Welcome to my day: 26 September 2022 – a bad time to be poor, or vulnerable, or…

High inflation, rising interest rates and a mad scientist approach to economic management do not tend to instil confidence, as the markets indicated on Friday, following Kwasi Kwarteng’s “this is not a budget” statement. The hedge fund guys have already made hay – they obviously had a pretty good idea what was coming – and now the rest of us can find out what is in store.

There is little doubt that there is much that needs to be done in order to build a thriving future for the United Kingdom. From how our country is governed, to the supply of housing or provision of energy, and onto protecting our environment, many tough decisions will need to be taken. And, from a “customer perspective”, some patience is needed too. You can’t turn round the NHS overnight, just as infrastructure projects, especially big, strategic ones, don’t happen just because someone announces the intention no about it.

But the first thing you need is government that can think strategically, and not just about securing its own future in office. The outgoing administration seemed solely focussed on this week’s headline, making it to next weekend without imploding. But you would have to admit that this one does seem to have a strategy, even if it seems hard to credit it.

Conservatives have long tended towards a “low tax, small state” view, but now the acolytes of the Institute of Economic Affairs have gained control of the ship of state, we may find out what a “very low tax, minimalist state” looks like.

It is all well and good to suggest that letting people keep more of their hard-earned cash is a good thing, and that people will tend to make better decisions about how it is spent than the state. And that might well be true of the relatively wealthy amongst us. But privatising key services means that the poor and the vulnerable are less likely to have access, and that inequality will increase.

As liberals, we tend to want people to have opportunities, and know in our hearts that poverty tends to strip people of them, which is why we tend to be redistributionist to a varying degree. It was the reason why we proposed increasing personal tax allowances to remove the poorer amongst us from the income tax system – why tax people whose earnings are below the poverty line with one hand, and give it back to them with the other? The pupil premium was another redistributionist measure, offering support to those from poorer homes to improve their chances in later life.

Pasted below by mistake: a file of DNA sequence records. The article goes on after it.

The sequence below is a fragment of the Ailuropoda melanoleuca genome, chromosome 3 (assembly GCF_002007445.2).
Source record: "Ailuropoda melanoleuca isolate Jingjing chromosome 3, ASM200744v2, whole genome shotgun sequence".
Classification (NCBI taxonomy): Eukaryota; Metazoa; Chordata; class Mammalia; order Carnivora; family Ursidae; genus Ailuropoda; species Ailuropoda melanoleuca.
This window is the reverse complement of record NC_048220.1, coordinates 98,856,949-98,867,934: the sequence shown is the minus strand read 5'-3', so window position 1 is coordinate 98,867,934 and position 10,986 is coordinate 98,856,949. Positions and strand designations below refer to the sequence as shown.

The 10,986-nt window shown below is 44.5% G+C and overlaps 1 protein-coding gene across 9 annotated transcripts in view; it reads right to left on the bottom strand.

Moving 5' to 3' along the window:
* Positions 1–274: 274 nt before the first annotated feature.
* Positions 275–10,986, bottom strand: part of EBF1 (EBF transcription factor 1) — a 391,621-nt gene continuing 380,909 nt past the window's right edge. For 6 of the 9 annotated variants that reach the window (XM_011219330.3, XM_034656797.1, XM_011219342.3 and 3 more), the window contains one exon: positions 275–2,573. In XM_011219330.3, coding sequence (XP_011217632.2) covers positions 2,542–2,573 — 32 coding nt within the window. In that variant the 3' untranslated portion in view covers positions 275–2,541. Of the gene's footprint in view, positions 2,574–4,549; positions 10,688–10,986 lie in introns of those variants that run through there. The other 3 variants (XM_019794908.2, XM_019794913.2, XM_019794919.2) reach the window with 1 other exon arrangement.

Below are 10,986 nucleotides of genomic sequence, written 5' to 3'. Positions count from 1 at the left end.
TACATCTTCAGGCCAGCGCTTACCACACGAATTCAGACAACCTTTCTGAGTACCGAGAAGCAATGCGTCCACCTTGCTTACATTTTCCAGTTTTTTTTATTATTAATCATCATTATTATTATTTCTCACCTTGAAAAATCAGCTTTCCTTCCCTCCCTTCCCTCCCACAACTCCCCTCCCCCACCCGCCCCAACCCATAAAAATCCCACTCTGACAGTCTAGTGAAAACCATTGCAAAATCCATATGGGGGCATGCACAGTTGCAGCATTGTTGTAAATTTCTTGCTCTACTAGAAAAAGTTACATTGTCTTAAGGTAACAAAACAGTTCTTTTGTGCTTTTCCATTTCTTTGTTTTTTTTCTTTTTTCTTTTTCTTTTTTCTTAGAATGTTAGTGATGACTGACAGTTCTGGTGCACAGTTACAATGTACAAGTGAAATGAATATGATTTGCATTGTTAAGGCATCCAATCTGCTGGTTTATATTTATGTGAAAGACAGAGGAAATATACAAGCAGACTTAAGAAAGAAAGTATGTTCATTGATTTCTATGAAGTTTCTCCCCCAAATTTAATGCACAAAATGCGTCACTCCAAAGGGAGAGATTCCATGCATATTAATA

In fairness to Mark Littlewood and his friends, they’ve been quite honest about what a smaller state looks like to them. I have a nasty feeling that Liz and Kwasi didn’t read past the executive summary though. Actually, let me rethink that. I have a nasty feeling that Liz and Kwasi read it and don’t care.

Now, you may argue that, if they can achieve GDP growth at 2.5% per annum, the supposedly short term pain will be worth it. But, achieving it in such a way that most of the benefits go to a small minority whilst inequality grows is unlikely to be popular for long, if ever. And, if the price is that voters spend more of their money on what they believe to be essential services than they did in taxes, they may conclude that a “higher tax, larger state” is what they really wanted all along.

If the American model is any guide, with health spending more than twice that of the United Kingdom with worse outcomes and a sizeable chunk of the population effectively without healthcare, where private opulence goes hand in hand with public squalor, many of our citizens will have little to look forward to. Those of us with a social conscience, who believe in helping the poor, as Mark L. so calmly labelled his opponents, will face the challenge of rebuilding a state that protects the poor and the vulnerable. And that challenge will be all the steeper if the economy reacts in the way so many experts fear it will.

It may only be two years until the next General Election, but you can do a lot of damage in two years…

* Mark Valladares is the Monday Editor of Liberal Democrat Voice.

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5 Comments

  • Steve Trevethan 26th Sep '22 - 8:52am

    What is L. D economic policy?
    Might we have a clear socio-economic policy?

  • When normally staid economists use words like ‘Goodness’, ‘Blimey’ and ‘Jeez’ in their comments you know it’s bad..

  • Joseph Bourke 26th Sep '22 - 1:43pm

    Liberal Democrat economic policy was set out by Ed Davey for the 2019 election Ed Davey’s speech

  • I’m old enough to remember Harold Wilson getting a huge amount of stick from the Tory press for a definite Government decision to devalue the £ by 14% back in November, 1967. The reason….. an inherited deficit from the previous Tory government.

    Since January this year, under the Tory Johnson/Truss administrations the pound has been effectively been devalued by nearly 33%. Shameful the Tory press seem so silent.

  • The sad thing is the austerity imposed on us by non thinking LD agreeing with Tory trap. How many committed suicide and are still traumatised. Everyone should have a home in a constitution

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